A Sailor’s Guide To Earth Album Review
Genre: Country, Alternative Country, Country Soul, Southern Soul, Psychedelic Country Rock
Released April 15, 2016
If you’ve been paying any attention to the musical trends and tastes of this website, you’ll know country isn’t a genre we hold dear to our hearts (sans Kacey Musgraves). If I were to have another country artist that I would say is worth the listen, it’d be Sturgill Simpson. If Musgraves was important because of her progressive lyricism, then Simpson would be the perfect complement due to his unorthodox approach to the musical aspect of it all. Simpson crafts psychedelic, noisy, and claustrophobic country music similar to Wovenhand, but with some appeal to a wider audience. A Sailor’s Guide To Earth is a record dedicated Simpson’s wife and son; while that may sound cheesy and generic in theory, what follows is a deeply personal record that takes weird and bold musical passages, resulting in one of the most memorable listening experiences of the year.
Improving from his second LP Metamodern Sounds In Country Music, Simpson continues to foster and deepen his fascination with religion, hallucinogenic drugs, relationship, and country music. Furthermore, Simpson deepens he subtext of his work, simultaneously flipping the preconception of himself within the folds of country music and what Metamodern represented onto its head. Sailor’s Guide a change of pace, tone, and mood – a bold creative risk that bleeds with earnest passion and musical subversion. As a whole, the record shows a gigantic step in Simpson’s musical and lyrical talent.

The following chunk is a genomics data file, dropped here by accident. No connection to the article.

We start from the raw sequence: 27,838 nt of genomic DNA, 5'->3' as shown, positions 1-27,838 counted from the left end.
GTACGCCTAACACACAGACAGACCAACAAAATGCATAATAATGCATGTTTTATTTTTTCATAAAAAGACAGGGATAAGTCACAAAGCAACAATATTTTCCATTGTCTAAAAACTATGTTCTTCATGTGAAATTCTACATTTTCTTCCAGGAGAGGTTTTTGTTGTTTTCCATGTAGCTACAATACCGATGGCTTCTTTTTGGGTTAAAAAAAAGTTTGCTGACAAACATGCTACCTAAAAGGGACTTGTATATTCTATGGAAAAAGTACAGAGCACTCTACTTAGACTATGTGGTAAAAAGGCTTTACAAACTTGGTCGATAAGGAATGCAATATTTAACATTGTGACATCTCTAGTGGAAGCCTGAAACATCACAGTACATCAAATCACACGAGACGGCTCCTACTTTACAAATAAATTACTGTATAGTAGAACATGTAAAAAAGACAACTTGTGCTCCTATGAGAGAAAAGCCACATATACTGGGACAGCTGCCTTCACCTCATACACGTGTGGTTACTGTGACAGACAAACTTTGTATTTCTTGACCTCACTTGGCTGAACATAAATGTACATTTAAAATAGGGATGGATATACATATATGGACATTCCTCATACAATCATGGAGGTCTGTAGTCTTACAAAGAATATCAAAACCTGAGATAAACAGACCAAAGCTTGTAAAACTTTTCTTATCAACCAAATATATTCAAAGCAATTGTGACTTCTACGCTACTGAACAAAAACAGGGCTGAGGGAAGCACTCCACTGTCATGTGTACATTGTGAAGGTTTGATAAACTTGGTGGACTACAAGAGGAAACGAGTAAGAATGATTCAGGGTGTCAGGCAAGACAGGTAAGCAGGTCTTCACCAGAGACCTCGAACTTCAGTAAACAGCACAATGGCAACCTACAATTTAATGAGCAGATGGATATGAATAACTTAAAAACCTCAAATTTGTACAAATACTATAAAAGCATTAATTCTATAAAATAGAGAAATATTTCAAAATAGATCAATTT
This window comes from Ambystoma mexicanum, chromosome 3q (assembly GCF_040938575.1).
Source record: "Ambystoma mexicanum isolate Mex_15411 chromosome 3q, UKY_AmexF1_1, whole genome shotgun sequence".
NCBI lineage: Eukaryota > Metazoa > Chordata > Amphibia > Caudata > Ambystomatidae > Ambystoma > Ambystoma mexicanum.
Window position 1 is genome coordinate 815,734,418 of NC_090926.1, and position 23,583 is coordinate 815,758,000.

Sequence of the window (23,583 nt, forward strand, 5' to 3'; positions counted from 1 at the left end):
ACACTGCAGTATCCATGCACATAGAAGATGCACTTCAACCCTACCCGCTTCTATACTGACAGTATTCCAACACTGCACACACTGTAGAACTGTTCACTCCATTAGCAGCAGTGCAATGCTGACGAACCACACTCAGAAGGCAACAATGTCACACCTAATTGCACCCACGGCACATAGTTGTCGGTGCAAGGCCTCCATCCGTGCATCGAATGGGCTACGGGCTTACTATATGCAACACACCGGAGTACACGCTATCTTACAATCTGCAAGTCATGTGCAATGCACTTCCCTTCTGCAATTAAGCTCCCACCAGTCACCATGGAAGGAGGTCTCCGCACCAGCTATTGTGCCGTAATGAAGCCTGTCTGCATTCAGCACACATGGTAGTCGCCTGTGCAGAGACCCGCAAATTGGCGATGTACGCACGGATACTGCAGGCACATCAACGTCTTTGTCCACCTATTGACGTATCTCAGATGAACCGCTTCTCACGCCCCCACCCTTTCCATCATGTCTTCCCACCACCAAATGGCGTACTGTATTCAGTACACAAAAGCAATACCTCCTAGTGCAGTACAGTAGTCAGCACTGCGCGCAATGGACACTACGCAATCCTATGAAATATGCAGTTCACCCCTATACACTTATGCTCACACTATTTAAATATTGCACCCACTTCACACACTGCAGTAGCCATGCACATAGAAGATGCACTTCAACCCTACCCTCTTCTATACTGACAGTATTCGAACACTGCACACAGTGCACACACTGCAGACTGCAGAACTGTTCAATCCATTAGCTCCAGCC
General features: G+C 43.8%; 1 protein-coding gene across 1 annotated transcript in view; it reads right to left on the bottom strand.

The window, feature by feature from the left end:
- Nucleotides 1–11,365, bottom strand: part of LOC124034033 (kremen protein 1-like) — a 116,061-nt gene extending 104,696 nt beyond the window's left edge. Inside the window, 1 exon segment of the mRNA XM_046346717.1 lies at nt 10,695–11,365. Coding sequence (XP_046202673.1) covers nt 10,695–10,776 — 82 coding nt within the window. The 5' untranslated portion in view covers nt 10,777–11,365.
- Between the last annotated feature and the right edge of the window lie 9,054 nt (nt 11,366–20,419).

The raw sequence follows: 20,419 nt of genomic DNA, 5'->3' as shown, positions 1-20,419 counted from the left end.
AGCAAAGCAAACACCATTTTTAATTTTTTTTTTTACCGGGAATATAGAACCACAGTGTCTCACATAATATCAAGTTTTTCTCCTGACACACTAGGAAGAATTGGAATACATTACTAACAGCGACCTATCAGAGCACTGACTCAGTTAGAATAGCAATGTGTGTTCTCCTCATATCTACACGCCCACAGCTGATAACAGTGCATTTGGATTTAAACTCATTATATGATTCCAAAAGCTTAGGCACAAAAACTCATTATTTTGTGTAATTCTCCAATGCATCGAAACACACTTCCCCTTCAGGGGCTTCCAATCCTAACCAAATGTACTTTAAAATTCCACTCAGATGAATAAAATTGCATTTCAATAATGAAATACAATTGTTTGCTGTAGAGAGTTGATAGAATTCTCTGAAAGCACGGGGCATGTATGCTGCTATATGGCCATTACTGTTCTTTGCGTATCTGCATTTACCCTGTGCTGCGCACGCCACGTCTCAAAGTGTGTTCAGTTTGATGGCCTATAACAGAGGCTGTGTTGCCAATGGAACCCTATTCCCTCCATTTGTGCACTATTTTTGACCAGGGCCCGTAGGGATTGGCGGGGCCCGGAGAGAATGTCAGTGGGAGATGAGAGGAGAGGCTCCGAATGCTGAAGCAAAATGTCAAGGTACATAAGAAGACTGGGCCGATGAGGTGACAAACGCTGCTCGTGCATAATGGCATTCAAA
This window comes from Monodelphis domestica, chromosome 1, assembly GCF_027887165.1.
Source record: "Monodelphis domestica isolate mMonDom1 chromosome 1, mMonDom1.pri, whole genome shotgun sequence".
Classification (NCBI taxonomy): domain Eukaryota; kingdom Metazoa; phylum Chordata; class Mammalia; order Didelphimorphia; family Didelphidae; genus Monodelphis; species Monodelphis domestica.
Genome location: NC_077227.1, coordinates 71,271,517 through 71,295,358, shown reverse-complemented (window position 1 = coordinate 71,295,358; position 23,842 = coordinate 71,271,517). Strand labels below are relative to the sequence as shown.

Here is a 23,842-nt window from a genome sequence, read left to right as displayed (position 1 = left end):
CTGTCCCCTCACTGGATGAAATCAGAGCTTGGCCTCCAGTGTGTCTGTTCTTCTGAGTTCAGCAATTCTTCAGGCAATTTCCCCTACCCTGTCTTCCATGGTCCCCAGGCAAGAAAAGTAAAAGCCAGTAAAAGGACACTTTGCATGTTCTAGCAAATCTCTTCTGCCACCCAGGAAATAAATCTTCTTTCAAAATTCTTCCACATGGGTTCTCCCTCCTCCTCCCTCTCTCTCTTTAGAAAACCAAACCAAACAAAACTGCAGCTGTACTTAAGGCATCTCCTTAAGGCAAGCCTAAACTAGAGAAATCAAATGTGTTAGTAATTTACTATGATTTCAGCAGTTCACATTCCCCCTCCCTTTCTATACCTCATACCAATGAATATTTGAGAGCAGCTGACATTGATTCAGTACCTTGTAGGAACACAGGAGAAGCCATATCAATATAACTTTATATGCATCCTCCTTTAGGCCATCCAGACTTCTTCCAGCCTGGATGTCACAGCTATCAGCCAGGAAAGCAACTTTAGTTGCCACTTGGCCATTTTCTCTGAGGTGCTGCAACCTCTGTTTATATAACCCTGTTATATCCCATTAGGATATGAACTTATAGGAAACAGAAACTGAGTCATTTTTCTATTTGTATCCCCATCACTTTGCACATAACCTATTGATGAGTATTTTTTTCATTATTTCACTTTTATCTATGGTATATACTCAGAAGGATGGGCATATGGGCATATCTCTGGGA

The opening track opens with a very solemn tone, before it’s turned completely upside down as it drastically transforms into a wild creole party. The raucous horns and amped up tempo, create a great vibe that Simpson keeps his control over throughout. Simpson’s croon is remarkable by country standards and has a distinct timbre which keeps his lyricism compelling. Horns come back into the fold on “Keep It Between The Lines”, a sepia-tinged romp of a meditation on father-son dynamics. “Sea Stories” is similarly emotionally charged track, with some slide guitar for added poignancy and flair before a psychedelic shade covers the entire track. Simpson then surprised with a cover of Nirvana’s “In Bloom” – an odd track about your son when sung with the line “sell the kids for food.” It’s enthralling, striking, and admirable to say the least.
The album closes on the rowdiest track Simpson has to offer – an amalgamation of funk, country, psychedelic rock, and soul. The result is an absolutely visceral, urgent, and commanding closing track. Country music is an otherwise banal genre by today’s standards, but I like to think that Simpson is ahead of them all, making sure that those who look down on country music don’t forget that there are a few who are keeping the music fresh, interesting, relevant, and weird. And let me tell you: weird is good.
PRETTY NEAT MUSIC
FAV TRACKS: Welcome To Earth (Pollywog), Keep It Between The Lines, Sea Stories, In Bloom, All Around You, Oh Sarah, Call To Arms
LEAST FAV TRACK: Breakers Roar